A brief look at the history of Wagga Wagga
As the largest inland city in New South Wales, Wagga Wagga is considered as an important urban, agricultural, military and transport hub.
Its colourful heritage and its culturally rich community is a product of its origins. In this article, we provide a brief account of how Wagga Wagga became the vibrant city it is today.
The Wiradjuri Tribe
The Wiradjuri tribe was the largest aboriginal tribe in New South Wales and the first inhabitants of Wagga Wagga. The term "wagga" comes from their aboriginal dialect which means "crow". The repetition of a word translates to its plural, so "wagga wagga" translates to "crows" or "the place of many crows." An important natural landmark of the area, the Murrumbidgee River also derived its name from the aboriginal dialect. Murrumbidgee means "plenty water" or "big water".
However, some scholars of the Wiradjuri language suggest that "wagga wagga" translates to "dancing" or "staggering like a drunken man". In 1838, James Gunther, known to have accurately recorded significant Wiradjuri language and traditions, noted that "wagga wagga" means "reeling, like a drunken man". Similarly, in a journal published in 1902, "wagga wagga" was listed as meaning "like to dance" or "peculiar step". This reference to dancing is based on the contemporary use of the Wiradjuri language.
The Wiradjuri tribe occupied one of the largest areas in the Riverina region. Their territory has been described as "the land of the three rivers". One of the three rivers is the Murrumbidgee.
A family usually travelled as a small group comprised of a man, his wives, their children and other close family members. The elders of their community were respected as they are the ones who held power and authority. The Wiradjuri were also a very religious people and believed in a supernatural being called "Balame".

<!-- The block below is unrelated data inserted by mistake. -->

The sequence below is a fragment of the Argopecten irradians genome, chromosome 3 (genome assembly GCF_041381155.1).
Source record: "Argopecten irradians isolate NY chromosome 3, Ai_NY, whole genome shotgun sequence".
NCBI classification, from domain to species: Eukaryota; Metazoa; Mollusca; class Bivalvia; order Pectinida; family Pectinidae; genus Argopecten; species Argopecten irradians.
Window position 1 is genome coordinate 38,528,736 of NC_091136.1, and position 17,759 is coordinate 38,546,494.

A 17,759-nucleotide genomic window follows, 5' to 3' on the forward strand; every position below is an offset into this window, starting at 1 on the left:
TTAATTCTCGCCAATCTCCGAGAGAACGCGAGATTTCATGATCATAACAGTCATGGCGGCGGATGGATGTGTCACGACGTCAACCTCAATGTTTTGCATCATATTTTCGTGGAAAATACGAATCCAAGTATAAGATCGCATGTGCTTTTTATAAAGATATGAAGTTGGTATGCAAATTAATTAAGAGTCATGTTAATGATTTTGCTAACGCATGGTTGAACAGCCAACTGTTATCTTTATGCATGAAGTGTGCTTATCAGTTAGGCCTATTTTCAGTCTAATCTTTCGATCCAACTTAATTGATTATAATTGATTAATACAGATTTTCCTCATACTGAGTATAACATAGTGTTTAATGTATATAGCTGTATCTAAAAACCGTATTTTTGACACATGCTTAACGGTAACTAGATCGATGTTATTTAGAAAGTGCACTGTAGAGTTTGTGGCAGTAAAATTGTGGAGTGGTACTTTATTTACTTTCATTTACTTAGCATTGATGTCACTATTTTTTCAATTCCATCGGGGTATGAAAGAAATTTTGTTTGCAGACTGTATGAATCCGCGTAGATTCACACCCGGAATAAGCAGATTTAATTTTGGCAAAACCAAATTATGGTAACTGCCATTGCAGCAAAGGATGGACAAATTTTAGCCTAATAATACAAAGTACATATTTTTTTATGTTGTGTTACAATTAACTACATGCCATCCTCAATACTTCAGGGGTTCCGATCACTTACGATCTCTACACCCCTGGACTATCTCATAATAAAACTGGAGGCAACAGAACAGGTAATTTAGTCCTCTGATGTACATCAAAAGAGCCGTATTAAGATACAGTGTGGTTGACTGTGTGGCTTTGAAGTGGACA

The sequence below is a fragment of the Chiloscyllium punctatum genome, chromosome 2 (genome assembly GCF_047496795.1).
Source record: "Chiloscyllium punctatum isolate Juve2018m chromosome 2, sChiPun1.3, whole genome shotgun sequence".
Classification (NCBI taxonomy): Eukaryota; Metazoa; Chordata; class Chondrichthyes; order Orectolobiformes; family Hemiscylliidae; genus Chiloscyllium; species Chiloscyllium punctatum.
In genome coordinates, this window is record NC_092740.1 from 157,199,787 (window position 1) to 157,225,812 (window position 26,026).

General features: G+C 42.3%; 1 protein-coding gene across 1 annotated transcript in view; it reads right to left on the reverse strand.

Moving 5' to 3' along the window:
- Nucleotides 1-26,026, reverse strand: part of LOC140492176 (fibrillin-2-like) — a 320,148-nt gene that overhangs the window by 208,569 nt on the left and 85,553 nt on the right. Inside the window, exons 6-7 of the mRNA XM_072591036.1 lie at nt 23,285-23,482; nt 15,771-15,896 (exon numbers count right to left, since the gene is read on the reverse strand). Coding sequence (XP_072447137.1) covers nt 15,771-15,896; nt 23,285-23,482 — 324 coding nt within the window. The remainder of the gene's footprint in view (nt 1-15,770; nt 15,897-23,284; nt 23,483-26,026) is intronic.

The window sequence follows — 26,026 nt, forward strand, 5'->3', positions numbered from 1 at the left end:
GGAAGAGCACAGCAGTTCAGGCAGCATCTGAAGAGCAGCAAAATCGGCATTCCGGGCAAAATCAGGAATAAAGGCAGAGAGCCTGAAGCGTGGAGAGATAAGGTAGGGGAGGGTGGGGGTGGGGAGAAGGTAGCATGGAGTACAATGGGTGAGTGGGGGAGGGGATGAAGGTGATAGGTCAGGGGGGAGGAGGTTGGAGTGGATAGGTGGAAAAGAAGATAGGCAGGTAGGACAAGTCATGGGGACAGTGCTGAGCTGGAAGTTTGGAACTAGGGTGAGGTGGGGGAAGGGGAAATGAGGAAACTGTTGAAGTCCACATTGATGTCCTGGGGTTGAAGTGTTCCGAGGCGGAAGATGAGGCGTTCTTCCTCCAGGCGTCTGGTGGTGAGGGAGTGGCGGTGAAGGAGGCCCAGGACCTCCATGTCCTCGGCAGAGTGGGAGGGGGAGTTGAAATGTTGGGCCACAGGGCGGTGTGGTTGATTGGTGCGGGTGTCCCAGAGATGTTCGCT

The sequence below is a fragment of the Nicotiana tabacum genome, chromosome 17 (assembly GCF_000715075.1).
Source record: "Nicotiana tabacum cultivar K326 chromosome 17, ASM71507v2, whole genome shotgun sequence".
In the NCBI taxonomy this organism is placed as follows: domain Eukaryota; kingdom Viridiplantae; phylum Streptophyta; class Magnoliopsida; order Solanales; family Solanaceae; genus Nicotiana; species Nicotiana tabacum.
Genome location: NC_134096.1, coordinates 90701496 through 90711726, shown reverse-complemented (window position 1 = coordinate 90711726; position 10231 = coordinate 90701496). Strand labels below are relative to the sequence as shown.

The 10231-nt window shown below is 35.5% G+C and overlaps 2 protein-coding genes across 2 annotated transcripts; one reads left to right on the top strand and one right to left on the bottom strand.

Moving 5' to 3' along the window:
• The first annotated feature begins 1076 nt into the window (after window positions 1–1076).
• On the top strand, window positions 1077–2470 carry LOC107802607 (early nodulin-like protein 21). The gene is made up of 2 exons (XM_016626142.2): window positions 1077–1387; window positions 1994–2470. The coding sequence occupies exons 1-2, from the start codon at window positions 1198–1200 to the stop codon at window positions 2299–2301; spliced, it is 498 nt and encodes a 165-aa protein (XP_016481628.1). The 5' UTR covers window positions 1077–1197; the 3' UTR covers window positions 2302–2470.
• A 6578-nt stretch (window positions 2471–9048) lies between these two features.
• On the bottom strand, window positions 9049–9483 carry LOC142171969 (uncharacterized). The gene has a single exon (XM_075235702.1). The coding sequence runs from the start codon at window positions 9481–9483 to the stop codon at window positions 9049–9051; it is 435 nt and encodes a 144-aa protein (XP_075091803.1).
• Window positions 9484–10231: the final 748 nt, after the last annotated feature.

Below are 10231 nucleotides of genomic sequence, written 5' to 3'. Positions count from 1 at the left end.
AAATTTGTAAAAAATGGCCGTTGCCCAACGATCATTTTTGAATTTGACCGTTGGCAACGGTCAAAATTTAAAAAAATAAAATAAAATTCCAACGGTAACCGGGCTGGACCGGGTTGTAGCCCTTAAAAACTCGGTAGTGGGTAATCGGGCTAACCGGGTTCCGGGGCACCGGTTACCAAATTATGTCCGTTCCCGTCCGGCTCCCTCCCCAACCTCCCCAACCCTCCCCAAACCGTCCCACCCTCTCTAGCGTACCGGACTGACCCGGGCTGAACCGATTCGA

In 1788, when the first fleet of convicts arrived in New South Wales with Governor Philip, two occurrences of the smallpox epidemic drastically reduced the population of the Wiradjuri. Smallpox was a foreign illness to them and they had no immunity to it. European explorers and settlement soon followed in the Wagga Wagga area.
In 1829, European exploration of the future site of Wagga Wagga began with the arrival of Captain Charles Sturt during his expedition along the Murrumbidgee and Murray Rivers. Settlement soon followed with some settlers initially squatting on the land. However, in 1836 the colonial government regulated land use and provided settlers with a land licensing scheme. In 1849, Wagga Wagga was proclaimed a town and was marked out by surveyor Thomas Scott Townsend. Shortly after that, a number of establishments opened including hotels, stores, banks, schools and hospitals. On the 15th of March 1870, the town was incorporated, with George Forsyth elected as the first major of the town.
The community takes pride in their long military history. In 1915 during World War I, 88 recruits left Wagga Wagga to join the Australian Imperial Force. During the outbreak of World War II, several Royal Australian Air Force bases were established in different locations around the town. When World War II ended, Wagga Wagga continued to grow and was classified as a city on the 17th of April 1946.
Wagga Wagga today
Wagga Wagga has grown to become the major commercial and urban centre of the Riverina. It is home to several leading museums and galleries, an Amphitheatre, gardens and wineries, stunning rivers and lakes and some of the most innovative sporting facilities in Australia today.